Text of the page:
colossal portrait of Humboldt.

In 1871, there was a huge parade on New York's Broadway celebrating Bismarck's victory, led by
none other than Civil War hero Franz Sigel. The formation of the German Empire was jubilantly
welcomed in the United States and soon internationally. It was efficient, prosperous and well-
respected. For decades, scholars, scientists and artists flocked to Germany for education, romance
and adventure. They came home praising and spreading German virtues, education and culture.
There were German American clubs, sports associations, churches, parades, beer gardens and
newspapers all over America where Germans had substantial communities. There were towns named
Berlin, streets called Goethe and schools named Schiller just about everywhere.

Sizable, respectable German colonies existed in not only in Buffalo, but in Milwaukee, St. Louis,
Indianapolis, and in other cities as well: "Kleindeutschland" in New York, Chicago's North Side,
Cincinnati's "Over the Rhine", "Little Saxony" in New Orleans and others. There were many entirely
German farm hamlets, villages and small towns in almost every area of the United States. It was not
uncommon in schools in some of those communities to sport a portrait of Bismarck on their walls
next to one of George Washington. Between 1820 and 1920, over 5,500,000 people had emigrated
from Germany.

However diverse, Germans were none the less proud of their mutual heritage and culture, and
especially elated with Bismarck's success in the unification of Germany in 1871, something which
many recent immigrants or their parents had dreamed of and fought for before coming to America.
Germany's respected new status in the world reflected on each and every American of German
descent. They shared the excitement and enthusiasm for a new democratic Germany with as much
joy as their kinfolk "back home" did. For the first time, Bavarians, Saxons, Swabians and Prussians
in German lands as well as America were all proudly calling themselves Germans.

An 1883 Saengerfest Parade in Buffalo, New York, below, drew thousands of participants from all
over the country, and Schiller was still beloved on May 8, 1905 when 25 brass bands and 6,000
marchers joined by dignitaries and politicians paraded down New York's Fifth Avenue celebrating
the 100th anniversary of his death. Vendors served pretzels, sauerkraut and beer to celebrants
dressed in ethnic German clothing. Turner gymnasts cart wheeled down the avenue while thousands
of people sang hearty old marches and songs, including the Star Spangled Banner..in German. As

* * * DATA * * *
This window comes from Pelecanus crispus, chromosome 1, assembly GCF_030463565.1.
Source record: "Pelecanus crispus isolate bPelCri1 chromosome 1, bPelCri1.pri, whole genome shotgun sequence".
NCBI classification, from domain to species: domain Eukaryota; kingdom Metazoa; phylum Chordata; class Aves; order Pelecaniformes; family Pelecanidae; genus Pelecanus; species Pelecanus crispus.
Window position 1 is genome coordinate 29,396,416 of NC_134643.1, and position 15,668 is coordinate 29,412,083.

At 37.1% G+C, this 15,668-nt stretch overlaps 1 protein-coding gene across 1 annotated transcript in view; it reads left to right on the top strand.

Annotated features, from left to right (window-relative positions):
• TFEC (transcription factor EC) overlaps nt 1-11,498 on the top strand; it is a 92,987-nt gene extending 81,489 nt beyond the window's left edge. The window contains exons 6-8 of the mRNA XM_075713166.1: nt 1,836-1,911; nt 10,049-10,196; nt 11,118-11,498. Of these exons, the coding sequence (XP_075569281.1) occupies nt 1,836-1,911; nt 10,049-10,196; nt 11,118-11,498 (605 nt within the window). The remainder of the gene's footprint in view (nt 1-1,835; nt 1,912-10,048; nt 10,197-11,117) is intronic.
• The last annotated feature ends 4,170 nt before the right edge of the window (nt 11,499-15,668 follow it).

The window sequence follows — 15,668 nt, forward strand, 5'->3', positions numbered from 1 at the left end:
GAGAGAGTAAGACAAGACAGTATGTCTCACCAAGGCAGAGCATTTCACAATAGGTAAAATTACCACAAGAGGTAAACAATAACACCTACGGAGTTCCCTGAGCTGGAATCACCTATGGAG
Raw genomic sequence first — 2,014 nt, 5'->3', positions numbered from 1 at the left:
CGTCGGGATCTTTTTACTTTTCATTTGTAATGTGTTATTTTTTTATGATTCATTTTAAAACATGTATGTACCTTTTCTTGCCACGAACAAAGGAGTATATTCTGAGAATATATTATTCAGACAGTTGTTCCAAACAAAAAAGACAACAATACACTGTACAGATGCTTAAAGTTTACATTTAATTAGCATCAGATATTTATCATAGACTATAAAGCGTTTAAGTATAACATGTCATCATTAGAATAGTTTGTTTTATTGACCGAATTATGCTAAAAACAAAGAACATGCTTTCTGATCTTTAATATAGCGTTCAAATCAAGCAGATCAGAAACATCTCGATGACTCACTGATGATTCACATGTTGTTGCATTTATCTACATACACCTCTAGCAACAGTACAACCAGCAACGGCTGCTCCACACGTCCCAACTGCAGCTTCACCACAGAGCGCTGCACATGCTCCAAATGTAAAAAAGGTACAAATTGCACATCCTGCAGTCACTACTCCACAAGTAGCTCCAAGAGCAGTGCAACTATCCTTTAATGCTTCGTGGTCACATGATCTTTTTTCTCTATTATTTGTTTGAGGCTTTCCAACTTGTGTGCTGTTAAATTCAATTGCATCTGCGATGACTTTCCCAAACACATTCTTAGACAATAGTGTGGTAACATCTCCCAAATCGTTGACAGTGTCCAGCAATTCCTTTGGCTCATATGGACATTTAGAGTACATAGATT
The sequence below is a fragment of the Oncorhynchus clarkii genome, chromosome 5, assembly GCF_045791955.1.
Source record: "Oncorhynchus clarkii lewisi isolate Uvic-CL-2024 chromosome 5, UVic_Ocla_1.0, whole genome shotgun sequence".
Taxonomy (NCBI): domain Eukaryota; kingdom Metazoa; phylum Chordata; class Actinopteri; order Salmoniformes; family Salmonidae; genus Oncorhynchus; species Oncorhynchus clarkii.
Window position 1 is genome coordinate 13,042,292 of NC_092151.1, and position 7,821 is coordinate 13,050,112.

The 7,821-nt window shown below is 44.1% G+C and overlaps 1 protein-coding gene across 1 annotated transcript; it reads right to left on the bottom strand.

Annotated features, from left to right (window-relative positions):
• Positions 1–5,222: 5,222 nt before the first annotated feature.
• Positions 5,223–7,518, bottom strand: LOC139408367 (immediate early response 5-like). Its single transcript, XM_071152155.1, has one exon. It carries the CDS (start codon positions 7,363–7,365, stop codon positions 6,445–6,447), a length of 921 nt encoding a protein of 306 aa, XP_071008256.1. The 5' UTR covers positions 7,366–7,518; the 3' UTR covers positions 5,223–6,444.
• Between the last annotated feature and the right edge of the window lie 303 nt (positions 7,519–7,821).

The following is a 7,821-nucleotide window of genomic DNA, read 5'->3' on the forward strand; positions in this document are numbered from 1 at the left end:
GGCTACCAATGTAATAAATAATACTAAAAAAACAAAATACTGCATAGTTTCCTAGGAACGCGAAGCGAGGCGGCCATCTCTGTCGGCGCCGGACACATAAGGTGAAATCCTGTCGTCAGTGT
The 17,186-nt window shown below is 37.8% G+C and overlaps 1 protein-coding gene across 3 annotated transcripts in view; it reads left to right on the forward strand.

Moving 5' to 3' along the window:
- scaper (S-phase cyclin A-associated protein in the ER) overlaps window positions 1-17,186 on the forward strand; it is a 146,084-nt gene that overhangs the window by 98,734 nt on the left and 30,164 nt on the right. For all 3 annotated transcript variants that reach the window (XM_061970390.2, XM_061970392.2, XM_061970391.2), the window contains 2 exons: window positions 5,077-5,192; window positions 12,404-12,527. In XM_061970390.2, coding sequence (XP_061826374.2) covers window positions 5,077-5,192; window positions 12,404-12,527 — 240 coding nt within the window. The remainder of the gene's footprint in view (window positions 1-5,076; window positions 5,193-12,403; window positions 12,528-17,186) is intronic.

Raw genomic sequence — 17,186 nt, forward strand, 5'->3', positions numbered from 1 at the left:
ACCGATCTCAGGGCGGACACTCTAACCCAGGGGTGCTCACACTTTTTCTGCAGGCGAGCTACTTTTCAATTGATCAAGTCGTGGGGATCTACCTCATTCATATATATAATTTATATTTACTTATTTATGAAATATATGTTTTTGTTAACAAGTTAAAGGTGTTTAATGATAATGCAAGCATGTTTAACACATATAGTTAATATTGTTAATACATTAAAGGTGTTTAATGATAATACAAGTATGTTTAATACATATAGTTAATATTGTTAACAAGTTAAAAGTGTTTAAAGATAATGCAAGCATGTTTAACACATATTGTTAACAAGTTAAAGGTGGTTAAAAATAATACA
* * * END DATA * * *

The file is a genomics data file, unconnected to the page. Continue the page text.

America's largest ethnic group, German pastimes had become America's pastimes, their food
America's food, their beer America's beer and their Christmas traditions America's traditions.
If one were to ask a group of American school children today what image springs to mind when they
hear the word "German", you would most likely hear the following adjectives: fat, mean, violent,
arrogant, ugly, loud, aggressive..or all of the above. It would be obvious that there is an aversion and
negative response to the very word. If one were to ask who Schiller or Goethe were, you would
probably either be met with a blank stare or be told that they were "Nazi generals".

The German people in our modern media have been alternately portrayed as silly, clumsy, beer-
bellied fools or mad scientists and evil warlords. They vie with Arabs for first place as the Saturday
cartoon version of the arch enemy of mankind.. their "guttural" accent alone enough to trigger fear
and loathing. This conditioning started long before the National Socialists, however. It began almost a
century ago and only took a few months to engineer. It is difficult to believe that there was actually a
time when the German popular image was not only otherwise, but completely the opposite. It was
very good and very old, going back, as we have seen, to the American Revolution.

In the United States, Germans were the majority of immigrants for decades and they formed a huge
part of the population. A German presence went back to the earliest days of the nation when most
early German immigrants lived in the rural countryside. Back in 1745, there were an estimated
45,000 Germans living in Pennsylvania alone, and most were farmers. Only about two fifths lived in
cities larger than 25,000 people, and even as late as 1870, German-born farmers made up one third